Eric Schmidt, the CEO of Google, caused some jaws to drop when he spoke in a recent interview with Fortune magazine about the future of newspapers, which are struggling economically despite the fact that their articles help nourish countless search engines, including his.
"People love the news," he said, adding that he wished he could do more to help traditional media. "The problem is ... that the culture of the Internet is that information wants to be free."
The statement made me wonder what a judge would say if a man accused of theft pleaded, "I'm sorry, your honor, but the jewels wanted to run free."
Jeff Jarvis, for one, doesn't share my incredulity.
He's a leading new-media thinker, blogger, college professor, partner in a news aggregator Web site called Daylife and columnist for The Guardian in London. He also just came out with a book titled What Would Google Do? He argues that much of corporate America, and government, too, would be in much better shape if it followed the ethos of the world's largest search engine. He offers a few dozen "Googly" rules for companies - maybe even for people - to live by.
Give the people control. Do what you do best, and link to the rest. Small is the new big. The mass market is dead; long live the mass of niches. There is an inverse relationship between control and trust. Be honest. Be transparent. Free is a business model. Middlemen are doomed. Simplify, simplify. Don't be evil.
Jarvis has a background and affection for old media even as he sings the Hallelujah Chorus for the new. He's the creator of Entertainment Weekly magazine, a former television critic for TV Guide and People, and a former journalist for the New York Daily News, The Examiner in San Francisco and Chicago Tribun e. His book is thoughtful, heavily opinionated and useful, including for anyone who is mystified by the post-dot-com era and wants a better grasp of what has succeeded on the Internet in the past few years.
As the author would say, he didn't set out to write a book about Google the extremely inventive company as much as Google the philosophy. Google and other new-age companies like Craigslist, the online classified ad site, have been successful, he writes, because the people who created them were driven to fill a need. Their motivation wasn't making money, he says, which may be why they have made so much.
"The key lesson about Google is that it grew not by borrowing capital and by making acquisitions, but by creating platforms and networks that enabled others to build on it," Jarvis says in a phone interview a few days after returning from the World Economic Forum in Davos, Switzerland.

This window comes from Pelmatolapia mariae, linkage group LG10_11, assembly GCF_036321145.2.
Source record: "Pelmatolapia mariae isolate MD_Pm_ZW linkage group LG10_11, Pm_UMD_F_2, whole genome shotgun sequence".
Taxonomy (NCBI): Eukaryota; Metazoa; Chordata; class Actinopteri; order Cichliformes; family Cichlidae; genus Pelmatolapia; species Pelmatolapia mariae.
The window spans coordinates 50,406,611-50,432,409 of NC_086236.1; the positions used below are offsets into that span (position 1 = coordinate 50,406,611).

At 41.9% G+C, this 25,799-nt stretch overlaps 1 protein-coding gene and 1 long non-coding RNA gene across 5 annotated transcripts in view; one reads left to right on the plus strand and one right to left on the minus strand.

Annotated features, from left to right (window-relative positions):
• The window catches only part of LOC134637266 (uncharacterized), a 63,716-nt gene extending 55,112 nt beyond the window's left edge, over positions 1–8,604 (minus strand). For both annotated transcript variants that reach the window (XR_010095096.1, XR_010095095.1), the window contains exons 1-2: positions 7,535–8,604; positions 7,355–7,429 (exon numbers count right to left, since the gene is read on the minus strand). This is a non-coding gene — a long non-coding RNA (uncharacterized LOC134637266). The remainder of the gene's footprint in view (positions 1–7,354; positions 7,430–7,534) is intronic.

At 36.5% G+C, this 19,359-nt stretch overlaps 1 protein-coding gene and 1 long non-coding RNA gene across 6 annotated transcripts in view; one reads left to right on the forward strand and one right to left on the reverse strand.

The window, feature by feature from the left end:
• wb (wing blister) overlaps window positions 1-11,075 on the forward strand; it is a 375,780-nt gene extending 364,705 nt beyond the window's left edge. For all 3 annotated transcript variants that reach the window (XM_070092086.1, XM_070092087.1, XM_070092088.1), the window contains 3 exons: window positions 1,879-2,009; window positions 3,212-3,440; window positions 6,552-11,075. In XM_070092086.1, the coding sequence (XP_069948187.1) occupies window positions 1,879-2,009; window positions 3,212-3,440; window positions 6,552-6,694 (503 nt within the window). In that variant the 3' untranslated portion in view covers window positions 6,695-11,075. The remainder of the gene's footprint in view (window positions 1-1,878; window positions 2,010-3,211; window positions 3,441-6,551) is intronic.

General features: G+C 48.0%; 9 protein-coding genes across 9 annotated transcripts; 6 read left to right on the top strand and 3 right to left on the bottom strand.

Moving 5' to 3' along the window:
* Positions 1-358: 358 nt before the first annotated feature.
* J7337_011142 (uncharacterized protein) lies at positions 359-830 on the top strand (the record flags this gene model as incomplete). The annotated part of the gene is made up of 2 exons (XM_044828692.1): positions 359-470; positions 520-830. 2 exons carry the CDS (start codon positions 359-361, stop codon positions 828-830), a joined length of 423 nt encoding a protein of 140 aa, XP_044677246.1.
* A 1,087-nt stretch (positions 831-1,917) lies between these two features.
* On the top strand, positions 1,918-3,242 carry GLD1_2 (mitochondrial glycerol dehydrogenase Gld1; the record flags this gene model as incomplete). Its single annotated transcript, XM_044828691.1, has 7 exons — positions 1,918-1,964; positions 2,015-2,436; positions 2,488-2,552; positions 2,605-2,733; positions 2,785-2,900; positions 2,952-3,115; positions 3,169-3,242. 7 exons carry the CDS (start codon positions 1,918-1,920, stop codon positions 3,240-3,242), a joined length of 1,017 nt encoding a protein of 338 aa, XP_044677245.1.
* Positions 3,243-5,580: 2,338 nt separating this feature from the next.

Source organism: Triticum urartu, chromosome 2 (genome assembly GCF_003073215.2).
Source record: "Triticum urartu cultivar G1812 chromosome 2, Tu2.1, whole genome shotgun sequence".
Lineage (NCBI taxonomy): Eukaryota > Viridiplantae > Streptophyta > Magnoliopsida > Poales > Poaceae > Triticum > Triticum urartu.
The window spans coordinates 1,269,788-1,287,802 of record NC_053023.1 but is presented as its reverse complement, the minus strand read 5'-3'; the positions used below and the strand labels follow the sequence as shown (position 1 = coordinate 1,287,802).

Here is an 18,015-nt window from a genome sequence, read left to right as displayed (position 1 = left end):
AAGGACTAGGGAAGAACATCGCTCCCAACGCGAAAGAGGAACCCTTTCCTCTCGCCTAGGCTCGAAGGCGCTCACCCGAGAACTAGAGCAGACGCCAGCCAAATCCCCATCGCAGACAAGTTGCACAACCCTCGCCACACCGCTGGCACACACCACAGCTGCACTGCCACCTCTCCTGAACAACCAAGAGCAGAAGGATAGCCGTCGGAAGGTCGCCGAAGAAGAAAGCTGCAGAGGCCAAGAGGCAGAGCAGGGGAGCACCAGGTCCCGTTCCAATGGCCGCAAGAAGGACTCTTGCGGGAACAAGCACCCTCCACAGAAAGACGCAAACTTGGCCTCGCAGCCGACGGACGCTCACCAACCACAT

Jarvis said he got the idea for the book and its title a couple of years ago while at a conference in London. Hearing news executives complain about the giant search engine that was appropriating their work, he thought that they should stop complaining and try to emulate it.
There's no question that media executives have been flummoxed about Google. If you had told them 15 years ago that someone was going to take their publications' work for nothing, they'd have scoffed. If you had added that they'd be in a position of hoping Google and others would take more of their stories to juice their own publications' Web site traffic, they would have called the company nurse for you, or perhaps security.
The question isn't "WWGD?" but "WHGD?" - "What Has Google Done?" Traditional media are in a quandary: They can't make Google go away, but they can't quit it, either.
Jarvis, who blogs at buzzmachine.com, is an eloquent advocate for Google's way. During our conversation, about the only time I heard dead silence was when I asked if Google believes information "wants to run free," why does most of the company's $22 billion in annual revenue come from the advertising it hosts? Advertising is just another form of information. Why doesn't Google think that information wants to "be free"?
Google is being Clintonian in defining what "it" is. (If Google gave away ads, that would be no boon for traditional media, either, but it might make the search engine more willing to negotiate the use of others' work.) No one needs Jarvis' convincing to recognize we're not going back to where we came from. But the arranged marriage, in which media companies struggle to financially support the news gathering that Google and others use for free, can't last either.
His bona fides as a media visionary notwithstanding, even Jarvis acknowledges the tectonic shift of the information age has been rockier than anticipated. He teaches "entrepreneurism journalism" to graduate students at the City University of New York, who might go on to launch journalistic Web sites since former industry inroads have dried up.
"Part of my assumption was that we were going to have an orderly transformation in the world of media," he said, adding with some understatement: "It could be painful for some."
'what would google do?'
By Jeff Jarvis
Collins Business / 272 pages / $26.99